Cyrus (Roger Hill), the leader of the Gramercy Riffs, the largest and most powerful street gang in New York City, calls a meeting in the Bronx of the top 100 gangs in the five boroughs to tell them to stop fighting each other and take control of the city away from the Mafia and the police. Each gang is asked to bring nine representatives, and no weapons. How the top 100 are picked and why they were asked to have nine members – perhaps they were going to play baseball later – are never addressed. For anyone to believe that no one would bring a weapon to a park in which enemies would be standing next to each other is absurd. But much of this film doesn't make sense so we'll move on.
Among the gangs at the big meeting are skinheads, a black group dressed in disco gear, Asians dressed in what looks like uniforms from a Chinese laundry, rednecks in overalls, a group of guys in Hawaiian shirts, and mimes wearing top hats and suspenders. Who's going to be afraid of a mime gang? Do they pretend to rob and beat up people while trapped in an imaginary box?
Also attending are the film's “heroes” – the Warriors, a racially mixed gang of blacks and whites who hail from Coney Island. Director Walter Hill wanted them all to be black, but Paramount nixed that idea. The book the movie is based on had the gang as a mix of blacks and Hispanics. Hollywood had a near heart attack with an all-black gang of supposed anti-heroes. Imagine if it was a black/Hispanic group.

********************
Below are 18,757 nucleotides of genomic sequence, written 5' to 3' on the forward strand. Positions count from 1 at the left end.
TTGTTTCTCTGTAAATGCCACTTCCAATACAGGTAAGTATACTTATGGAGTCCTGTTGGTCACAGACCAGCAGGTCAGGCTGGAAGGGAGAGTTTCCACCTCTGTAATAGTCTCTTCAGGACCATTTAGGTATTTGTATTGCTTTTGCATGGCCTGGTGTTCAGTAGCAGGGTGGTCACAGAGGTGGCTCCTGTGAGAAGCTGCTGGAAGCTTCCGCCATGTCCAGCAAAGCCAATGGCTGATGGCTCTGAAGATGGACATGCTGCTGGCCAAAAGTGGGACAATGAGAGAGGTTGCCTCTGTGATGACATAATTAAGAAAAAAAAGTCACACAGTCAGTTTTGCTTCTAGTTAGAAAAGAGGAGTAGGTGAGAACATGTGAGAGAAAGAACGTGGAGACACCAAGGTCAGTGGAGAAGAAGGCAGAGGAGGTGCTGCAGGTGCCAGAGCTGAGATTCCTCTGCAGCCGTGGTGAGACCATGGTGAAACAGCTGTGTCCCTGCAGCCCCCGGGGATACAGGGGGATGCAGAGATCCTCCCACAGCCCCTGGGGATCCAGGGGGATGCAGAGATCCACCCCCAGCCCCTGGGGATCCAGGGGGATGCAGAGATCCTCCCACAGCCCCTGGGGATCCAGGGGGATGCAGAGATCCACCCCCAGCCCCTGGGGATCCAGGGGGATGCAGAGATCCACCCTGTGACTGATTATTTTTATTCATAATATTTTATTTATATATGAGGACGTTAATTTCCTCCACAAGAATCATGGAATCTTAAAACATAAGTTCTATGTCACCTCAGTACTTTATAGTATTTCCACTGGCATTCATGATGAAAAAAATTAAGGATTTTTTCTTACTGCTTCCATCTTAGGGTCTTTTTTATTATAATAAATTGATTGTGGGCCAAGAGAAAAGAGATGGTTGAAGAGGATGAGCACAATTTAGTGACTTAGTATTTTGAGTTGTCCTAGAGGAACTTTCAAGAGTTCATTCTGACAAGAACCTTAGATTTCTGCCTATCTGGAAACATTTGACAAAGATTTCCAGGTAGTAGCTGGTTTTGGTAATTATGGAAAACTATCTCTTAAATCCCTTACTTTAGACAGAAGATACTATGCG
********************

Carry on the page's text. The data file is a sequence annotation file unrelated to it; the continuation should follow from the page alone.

At the meeting, Cyrus is killed, causing a lot of chaos. Apparently his vision of the gangs working together would have failed because nearly everyone runs for their lives in fear when the cops arrive. Cyrus' murderer is Luther (Kelly), leader of the Rogues, who shoots him because he “likes doing things like that,” which we learn later. Luther and the Rogues see a member of the Warriors witness the shooting. Despite all the mayhem and yelling, everyone hears the gang’s false accusation the Warriors killed Cyrus. Well, not everyone. The Warriors' clueless leader Cleon (Wright) rushes to Cyrus' aid after the shooting. The Riffs, seeing Cleon's Warriors' jacket, beat him up and likely kill him. We never see him again without a clear explanation. We'll leave it at he's dead.